First published by Safety+Health an NSC publication


Washington — In response to multiple stakeholder requests, OSHA has extended until Oct. 28 the comment period on a proposed rule that would revise the agency’s standards on occupational exposure to lead in general industry and construction.

According to a notice published in the Aug. 18 Federal Register, the extension provides stakeholders additional time to collect information and data necessary to submit responses and comments. The initial deadline was Aug. 29.

OSHA, in the June 28 Federal Register, published an advance notice of supplemental proposed rulemaking seeking input on blood lead levels for medical removal and return to work, as well as:

  • Medical surveillance provisions, including triggers and frequency of blood lead monitoring
  • Permissible exposure limits
  • Ancillary provisions for personal protective equipment, housekeeping, hygiene and training

The agency’s blood lead level for medical removal is 60 micrograms per deciliter or more for general industry and 50 micrograms per deciliter or more in construction. The return-to-work BLL is less than 40 micrograms per deciliter.

OSHA adopted its standards on lead exposure for general industry and construction in 1978 and 1992, respectively. Since then, studies by the American Conference of Governmental Industrial Hygienists, the Environmental Protection Agency, and the Association of Occupational and Environmental Clinics, among other organizations, have indicated that adverse effects can occur at lower BLLs.

“For example, BLLs as low as 5 μg/dL have been associated with impaired kidney and reproductive function, high blood pressure, and cognitive effects attributed to prenatal exposure,” the ANPRM stated. “Poorer performance on neurocognitive and neuropsychologic assessments were observed in adults with BLLs as low as 5-19 μg/dL compared with adults with BLLs below 5 μg/dL.”

McCraren Compliance assists employers in protecting their workers, starting with a comprehensive Work-site Analysis, Hazard Prevention, Controls, and Safety & Health Training.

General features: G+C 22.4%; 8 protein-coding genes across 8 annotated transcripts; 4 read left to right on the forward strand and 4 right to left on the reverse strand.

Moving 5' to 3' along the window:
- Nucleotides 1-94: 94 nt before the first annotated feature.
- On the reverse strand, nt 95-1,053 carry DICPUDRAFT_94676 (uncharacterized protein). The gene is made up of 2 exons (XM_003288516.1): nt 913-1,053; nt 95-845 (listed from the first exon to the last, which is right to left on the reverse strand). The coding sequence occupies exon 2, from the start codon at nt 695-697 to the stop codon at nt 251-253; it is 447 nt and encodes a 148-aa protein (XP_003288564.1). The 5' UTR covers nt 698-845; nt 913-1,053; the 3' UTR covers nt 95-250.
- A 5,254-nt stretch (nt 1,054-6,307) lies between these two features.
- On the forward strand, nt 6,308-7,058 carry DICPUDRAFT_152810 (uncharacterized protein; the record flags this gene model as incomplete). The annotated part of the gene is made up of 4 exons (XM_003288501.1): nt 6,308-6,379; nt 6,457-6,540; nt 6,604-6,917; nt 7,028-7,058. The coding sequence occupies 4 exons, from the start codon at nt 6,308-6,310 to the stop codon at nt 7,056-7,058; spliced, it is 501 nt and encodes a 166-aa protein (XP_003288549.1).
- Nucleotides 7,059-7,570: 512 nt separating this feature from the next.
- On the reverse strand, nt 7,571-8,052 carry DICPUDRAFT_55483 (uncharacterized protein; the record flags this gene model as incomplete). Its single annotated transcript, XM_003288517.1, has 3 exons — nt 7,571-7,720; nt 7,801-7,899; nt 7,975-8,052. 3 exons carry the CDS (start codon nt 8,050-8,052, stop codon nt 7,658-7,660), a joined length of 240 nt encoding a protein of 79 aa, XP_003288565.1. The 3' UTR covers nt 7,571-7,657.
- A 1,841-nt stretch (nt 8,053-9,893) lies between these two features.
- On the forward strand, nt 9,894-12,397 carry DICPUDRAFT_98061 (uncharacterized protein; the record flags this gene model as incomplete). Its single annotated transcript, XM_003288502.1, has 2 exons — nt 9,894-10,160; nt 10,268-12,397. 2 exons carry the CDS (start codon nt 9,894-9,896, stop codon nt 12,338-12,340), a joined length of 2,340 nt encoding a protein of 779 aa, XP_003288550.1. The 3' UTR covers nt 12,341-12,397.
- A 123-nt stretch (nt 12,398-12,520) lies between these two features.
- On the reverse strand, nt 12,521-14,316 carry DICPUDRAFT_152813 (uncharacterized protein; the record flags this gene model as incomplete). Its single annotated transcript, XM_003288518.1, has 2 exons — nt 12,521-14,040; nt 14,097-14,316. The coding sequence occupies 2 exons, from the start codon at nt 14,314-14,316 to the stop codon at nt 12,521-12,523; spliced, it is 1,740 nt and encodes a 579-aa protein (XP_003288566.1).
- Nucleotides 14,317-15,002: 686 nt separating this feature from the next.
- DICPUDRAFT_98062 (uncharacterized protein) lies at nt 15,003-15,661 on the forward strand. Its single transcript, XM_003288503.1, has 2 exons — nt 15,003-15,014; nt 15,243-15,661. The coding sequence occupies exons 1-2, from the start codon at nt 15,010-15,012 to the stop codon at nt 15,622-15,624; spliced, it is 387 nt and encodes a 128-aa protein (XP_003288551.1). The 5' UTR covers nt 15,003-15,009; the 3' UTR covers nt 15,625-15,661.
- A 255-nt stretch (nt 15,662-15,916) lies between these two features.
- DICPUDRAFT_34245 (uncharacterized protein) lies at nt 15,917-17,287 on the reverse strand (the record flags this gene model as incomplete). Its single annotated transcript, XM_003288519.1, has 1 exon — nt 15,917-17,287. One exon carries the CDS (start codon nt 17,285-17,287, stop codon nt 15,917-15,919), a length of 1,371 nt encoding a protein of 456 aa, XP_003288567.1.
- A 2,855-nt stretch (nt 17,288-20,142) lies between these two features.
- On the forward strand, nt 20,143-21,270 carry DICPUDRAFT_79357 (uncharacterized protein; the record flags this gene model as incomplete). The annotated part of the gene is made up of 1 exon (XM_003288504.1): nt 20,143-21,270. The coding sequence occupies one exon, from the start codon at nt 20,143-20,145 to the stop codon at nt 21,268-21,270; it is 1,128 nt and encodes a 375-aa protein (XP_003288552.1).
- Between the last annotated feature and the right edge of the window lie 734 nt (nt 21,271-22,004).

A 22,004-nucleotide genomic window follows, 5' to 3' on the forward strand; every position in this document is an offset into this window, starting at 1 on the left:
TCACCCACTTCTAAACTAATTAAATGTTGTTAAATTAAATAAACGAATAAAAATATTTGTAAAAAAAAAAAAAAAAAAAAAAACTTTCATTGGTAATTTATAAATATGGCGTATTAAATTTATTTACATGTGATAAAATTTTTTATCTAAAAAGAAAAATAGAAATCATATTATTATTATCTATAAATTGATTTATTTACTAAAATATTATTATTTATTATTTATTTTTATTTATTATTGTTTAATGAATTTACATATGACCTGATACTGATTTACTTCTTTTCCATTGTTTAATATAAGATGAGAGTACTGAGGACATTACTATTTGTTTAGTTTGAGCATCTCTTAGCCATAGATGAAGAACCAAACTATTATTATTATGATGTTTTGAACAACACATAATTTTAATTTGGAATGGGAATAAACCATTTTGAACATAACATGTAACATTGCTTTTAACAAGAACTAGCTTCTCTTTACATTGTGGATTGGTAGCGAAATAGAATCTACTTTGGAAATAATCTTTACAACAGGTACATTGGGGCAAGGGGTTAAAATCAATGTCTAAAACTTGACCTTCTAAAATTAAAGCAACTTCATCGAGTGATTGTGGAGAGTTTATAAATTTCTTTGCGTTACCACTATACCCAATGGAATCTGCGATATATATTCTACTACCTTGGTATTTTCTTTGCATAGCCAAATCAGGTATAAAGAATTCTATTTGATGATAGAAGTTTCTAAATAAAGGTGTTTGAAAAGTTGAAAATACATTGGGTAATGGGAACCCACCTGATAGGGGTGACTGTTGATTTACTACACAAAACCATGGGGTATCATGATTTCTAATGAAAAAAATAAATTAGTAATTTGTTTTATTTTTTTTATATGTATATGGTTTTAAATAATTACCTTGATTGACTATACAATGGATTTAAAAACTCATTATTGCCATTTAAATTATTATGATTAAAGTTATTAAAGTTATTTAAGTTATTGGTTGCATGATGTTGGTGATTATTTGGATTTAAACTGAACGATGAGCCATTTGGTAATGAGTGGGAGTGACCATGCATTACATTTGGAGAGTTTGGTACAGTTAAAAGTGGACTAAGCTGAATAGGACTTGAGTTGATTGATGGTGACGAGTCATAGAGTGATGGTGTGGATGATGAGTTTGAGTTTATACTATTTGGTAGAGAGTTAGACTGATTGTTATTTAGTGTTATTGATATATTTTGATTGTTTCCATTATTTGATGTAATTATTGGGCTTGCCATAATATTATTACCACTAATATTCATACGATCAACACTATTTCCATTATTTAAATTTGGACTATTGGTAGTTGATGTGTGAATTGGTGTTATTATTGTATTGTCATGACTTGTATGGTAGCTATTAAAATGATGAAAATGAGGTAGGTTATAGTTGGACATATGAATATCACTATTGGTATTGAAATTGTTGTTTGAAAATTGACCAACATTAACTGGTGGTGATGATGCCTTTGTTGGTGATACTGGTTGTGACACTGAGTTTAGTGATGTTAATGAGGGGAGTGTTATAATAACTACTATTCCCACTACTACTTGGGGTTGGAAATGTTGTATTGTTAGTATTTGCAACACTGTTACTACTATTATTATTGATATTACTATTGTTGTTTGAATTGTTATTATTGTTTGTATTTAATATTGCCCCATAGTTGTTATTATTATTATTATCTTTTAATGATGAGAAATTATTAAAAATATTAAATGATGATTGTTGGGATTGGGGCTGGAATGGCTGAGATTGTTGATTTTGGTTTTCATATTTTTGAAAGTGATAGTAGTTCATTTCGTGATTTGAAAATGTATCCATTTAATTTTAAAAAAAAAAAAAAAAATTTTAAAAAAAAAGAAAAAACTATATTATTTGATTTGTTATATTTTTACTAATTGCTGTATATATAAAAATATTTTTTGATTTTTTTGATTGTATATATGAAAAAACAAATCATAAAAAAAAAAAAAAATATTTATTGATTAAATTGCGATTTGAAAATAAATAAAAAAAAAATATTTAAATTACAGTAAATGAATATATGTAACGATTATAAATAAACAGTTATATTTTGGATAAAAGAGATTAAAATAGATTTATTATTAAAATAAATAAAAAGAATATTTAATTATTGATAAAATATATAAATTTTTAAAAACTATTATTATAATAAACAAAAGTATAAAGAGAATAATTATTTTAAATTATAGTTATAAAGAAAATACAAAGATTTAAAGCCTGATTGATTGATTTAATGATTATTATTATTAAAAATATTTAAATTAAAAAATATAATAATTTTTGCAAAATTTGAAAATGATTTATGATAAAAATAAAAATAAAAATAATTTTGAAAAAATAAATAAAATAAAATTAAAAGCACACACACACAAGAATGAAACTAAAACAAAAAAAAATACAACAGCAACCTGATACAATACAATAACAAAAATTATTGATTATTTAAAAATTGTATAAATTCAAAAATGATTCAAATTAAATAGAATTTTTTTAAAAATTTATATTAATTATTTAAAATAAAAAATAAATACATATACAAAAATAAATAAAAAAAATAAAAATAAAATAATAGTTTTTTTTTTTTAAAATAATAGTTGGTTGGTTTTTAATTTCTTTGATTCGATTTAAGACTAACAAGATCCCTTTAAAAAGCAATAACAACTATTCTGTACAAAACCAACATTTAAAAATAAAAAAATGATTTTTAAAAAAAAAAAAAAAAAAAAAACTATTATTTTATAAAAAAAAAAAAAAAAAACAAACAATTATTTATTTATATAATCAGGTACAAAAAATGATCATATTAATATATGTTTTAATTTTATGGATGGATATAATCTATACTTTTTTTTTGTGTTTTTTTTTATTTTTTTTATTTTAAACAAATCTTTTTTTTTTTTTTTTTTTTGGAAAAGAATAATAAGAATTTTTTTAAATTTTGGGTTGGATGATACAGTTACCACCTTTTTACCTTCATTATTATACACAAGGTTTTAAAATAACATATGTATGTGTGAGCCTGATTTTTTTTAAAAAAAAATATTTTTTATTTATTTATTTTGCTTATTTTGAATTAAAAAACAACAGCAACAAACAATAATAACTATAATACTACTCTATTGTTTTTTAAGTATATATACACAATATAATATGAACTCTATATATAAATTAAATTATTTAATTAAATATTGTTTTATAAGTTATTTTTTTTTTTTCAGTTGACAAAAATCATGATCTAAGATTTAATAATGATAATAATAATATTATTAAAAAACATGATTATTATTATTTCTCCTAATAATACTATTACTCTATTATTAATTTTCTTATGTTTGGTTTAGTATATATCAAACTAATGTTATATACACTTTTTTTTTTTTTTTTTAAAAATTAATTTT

Please contact us today at 888-758-4757 to learn how we can provide mine safety training and consulting for your business.

OSHA begins rulemaking process to revise standards for occupational exposure to lead

First published by OSHA

WASHINGTON – The U.S. Department of Labor announced that its Occupational Safety and Health Administration has published an Advance Notice of Proposed Rulemaking to revise its standards for occupational exposure to lead.

Recent medical research on workplace lead exposure shows adverse health effects can occur in adults at lower blood lead levels than recognized previously in the medical removal levels specified in OSHA’s lead standards.

The ANPRM seeks public input on modifying current OSHA lead standards for general industry and construction to reduce the triggers for medical removal protection and medical surveillance and prevent harmful health effects in workers exposed to lead more effectively.

OSHA asks the public to comment on the following areas of the lead standards:

  • Blood lead level triggers for medical removal protection.
  • Medical surveillance provisions, including triggers and frequency of blood lead monitoring.
  • Permissible exposure limit.
  • Ancillary provisions for personal protective equipment, housekeeping, hygiene and training.

The ANPRM will also gather comments on employers’ current practices that address workplace lead exposure and associated costs and other areas of interest.

Read the Federal Register notice for submission instructionsSubmit comments online by Aug. 29, 2022, on the federal e-Rulemaking portal and refer to Docket No. OSHA-2018-0004.

McCraren Compliance assists employers in protecting their workers, starting with a comprehensive Work-site Analysis, Hazard Prevention, Controls, and Safety & Health Training.